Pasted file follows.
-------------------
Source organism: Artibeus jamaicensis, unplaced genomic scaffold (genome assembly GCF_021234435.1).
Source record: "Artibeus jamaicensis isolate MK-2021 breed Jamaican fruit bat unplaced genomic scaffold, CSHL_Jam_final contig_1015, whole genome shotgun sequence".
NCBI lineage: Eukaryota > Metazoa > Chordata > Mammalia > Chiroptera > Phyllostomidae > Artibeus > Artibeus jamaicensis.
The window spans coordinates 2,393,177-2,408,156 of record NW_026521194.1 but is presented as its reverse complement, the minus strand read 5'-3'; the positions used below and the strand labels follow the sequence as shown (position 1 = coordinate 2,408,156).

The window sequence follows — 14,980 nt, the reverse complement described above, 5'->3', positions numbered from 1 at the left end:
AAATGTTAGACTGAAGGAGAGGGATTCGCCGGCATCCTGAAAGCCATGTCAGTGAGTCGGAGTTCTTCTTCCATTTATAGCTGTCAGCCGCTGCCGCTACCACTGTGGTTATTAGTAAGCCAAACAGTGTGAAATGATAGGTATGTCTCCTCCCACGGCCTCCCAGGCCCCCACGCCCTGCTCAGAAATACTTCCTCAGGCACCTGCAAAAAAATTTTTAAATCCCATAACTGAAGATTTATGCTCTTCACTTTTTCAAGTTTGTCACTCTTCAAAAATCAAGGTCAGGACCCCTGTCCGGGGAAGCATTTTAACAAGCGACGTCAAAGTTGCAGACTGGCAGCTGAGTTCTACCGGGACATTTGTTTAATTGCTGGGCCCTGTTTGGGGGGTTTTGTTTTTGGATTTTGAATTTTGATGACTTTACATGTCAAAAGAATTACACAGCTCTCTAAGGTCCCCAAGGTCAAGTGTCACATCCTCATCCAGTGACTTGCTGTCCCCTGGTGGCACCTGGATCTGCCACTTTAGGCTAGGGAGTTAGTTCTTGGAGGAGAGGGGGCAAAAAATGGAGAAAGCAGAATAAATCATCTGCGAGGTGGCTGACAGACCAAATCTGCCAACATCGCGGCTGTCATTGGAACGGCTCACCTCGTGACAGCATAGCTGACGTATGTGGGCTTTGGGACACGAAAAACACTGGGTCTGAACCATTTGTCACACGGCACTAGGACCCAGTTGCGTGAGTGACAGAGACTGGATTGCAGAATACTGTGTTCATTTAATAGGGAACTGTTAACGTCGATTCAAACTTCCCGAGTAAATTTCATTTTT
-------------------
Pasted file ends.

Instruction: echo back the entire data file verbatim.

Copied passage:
Source organism: Artibeus jamaicensis, unplaced genomic scaffold (genome assembly GCF_021234435.1).
Source record: "Artibeus jamaicensis isolate MK-2021 breed Jamaican fruit bat unplaced genomic scaffold, CSHL_Jam_final contig_1015, whole genome shotgun sequence".
NCBI lineage: Eukaryota > Metazoa > Chordata > Mammalia > Chiroptera > Phyllostomidae > Artibeus > Artibeus jamaicensis.
The window spans coordinates 2,393,177-2,408,156 of record NW_026521194.1 but is presented as its reverse complement, the minus strand read 5'-3'; the positions used below and the strand labels follow the sequence as shown (position 1 = coordinate 2,408,156).

The window sequence follows — 14,980 nt, the reverse complement described above, 5'->3', positions numbered from 1 at the left end:
AAATGTTAGACTGAAGGAGAGGGATTCGCCGGCATCCTGAAAGCCATGTCAGTGAGTCGGAGTTCTTCTTCCATTTATAGCTGTCAGCCGCTGCCGCTACCACTGTGGTTATTAGTAAGCCAAACAGTGTGAAATGATAGGTATGTCTCCTCCCACGGCCTCCCAGGCCCCCACGCCCTGCTCAGAAATACTTCCTCAGGCACCTGCAAAAAAATTTTTAAATCCCATAACTGAAGATTTATGCTCTTCACTTTTTCAAGTTTGTCACTCTTCAAAAATCAAGGTCAGGACCCCTGTCCGGGGAAGCATTTTAACAAGCGACGTCAAAGTTGCAGACTGGCAGCTGAGTTCTACCGGGACATTTGTTTAATTGCTGGGCCCTGTTTGGGGGGTTTTGTTTTTGGATTTTGAATTTTGATGACTTTACATGTCAAAAGAATTACACAGCTCTCTAAGGTCCCCAAGGTCAAGTGTCACATCCTCATCCAGTGACTTGCTGTCCCCTGGTGGCACCTGGATCTGCCACTTTAGGCTAGGGAGTTAGTTCTTGGAGGAGAGGGGGCAAAAAATGGAGAAAGCAGAATAAATCATCTGCGAGGTGGCTGACAGACCAAATCTGCCAACATCGCGGCTGTCATTGGAACGGCTCACCTCGTGACAGCATAGCTGACGTATGTGGGCTTTGGGACACGAAAAACACTGGGTCTGAACCATTTGTCACACGGCACTAGGACCCAGTTGCGTGAGTGACAGAGACTGGATTGCAGAATACTGTGTTCATTTAATAGGGAACTGTTAACGTCGATTCAAACTTCCCGAGTAAATTTCATTTTT